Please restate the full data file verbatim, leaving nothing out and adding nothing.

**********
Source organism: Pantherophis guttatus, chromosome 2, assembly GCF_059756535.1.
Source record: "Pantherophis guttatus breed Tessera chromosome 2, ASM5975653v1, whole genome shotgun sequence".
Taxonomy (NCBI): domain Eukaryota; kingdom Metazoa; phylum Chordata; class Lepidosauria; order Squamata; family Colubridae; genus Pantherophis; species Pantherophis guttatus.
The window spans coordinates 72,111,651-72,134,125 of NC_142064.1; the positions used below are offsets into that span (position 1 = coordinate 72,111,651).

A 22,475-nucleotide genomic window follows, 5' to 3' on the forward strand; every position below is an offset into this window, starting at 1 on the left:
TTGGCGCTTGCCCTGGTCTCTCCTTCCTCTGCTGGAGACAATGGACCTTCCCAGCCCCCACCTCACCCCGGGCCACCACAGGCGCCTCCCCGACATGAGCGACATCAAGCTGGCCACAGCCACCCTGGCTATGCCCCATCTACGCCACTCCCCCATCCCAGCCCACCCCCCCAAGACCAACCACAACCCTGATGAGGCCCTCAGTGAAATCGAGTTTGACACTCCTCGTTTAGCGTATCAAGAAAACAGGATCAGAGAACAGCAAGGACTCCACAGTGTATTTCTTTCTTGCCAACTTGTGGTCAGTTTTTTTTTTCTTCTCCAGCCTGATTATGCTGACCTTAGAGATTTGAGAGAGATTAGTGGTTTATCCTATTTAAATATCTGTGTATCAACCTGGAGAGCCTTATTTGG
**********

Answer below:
Source organism: Pantherophis guttatus, chromosome 2, assembly GCF_059756535.1.
Source record: "Pantherophis guttatus breed Tessera chromosome 2, ASM5975653v1, whole genome shotgun sequence".
Taxonomy (NCBI): domain Eukaryota; kingdom Metazoa; phylum Chordata; class Lepidosauria; order Squamata; family Colubridae; genus Pantherophis; species Pantherophis guttatus.
The window spans coordinates 72,111,651-72,134,125 of NC_142064.1; the positions used below are offsets into that span (position 1 = coordinate 72,111,651).

A 22,475-nucleotide genomic window follows, 5' to 3' on the forward strand; every position below is an offset into this window, starting at 1 on the left:
TTGGCGCTTGCCCTGGTCTCTCCTTCCTCTGCTGGAGACAATGGACCTTCCCAGCCCCCACCTCACCCCGGGCCACCACAGGCGCCTCCCCGACATGAGCGACATCAAGCTGGCCACAGCCACCCTGGCTATGCCCCATCTACGCCACTCCCCCATCCCAGCCCACCCCCCCAAGACCAACCACAACCCTGATGAGGCCCTCAGTGAAATCGAGTTTGACACTCCTCGTTTAGCGTATCAAGAAAACAGGATCAGAGAACAGCAAGGACTCCACAGTGTATTTCTTTCTTGCCAACTTGTGGTCAGTTTTTTTTTTCTTCTCCAGCCTGATTATGCTGACCTTAGAGATTTGAGAGAGATTAGTGGTTTATCCTATTTAAATATCTGTGTATCAACCTGGAGAGCCTTATTTGG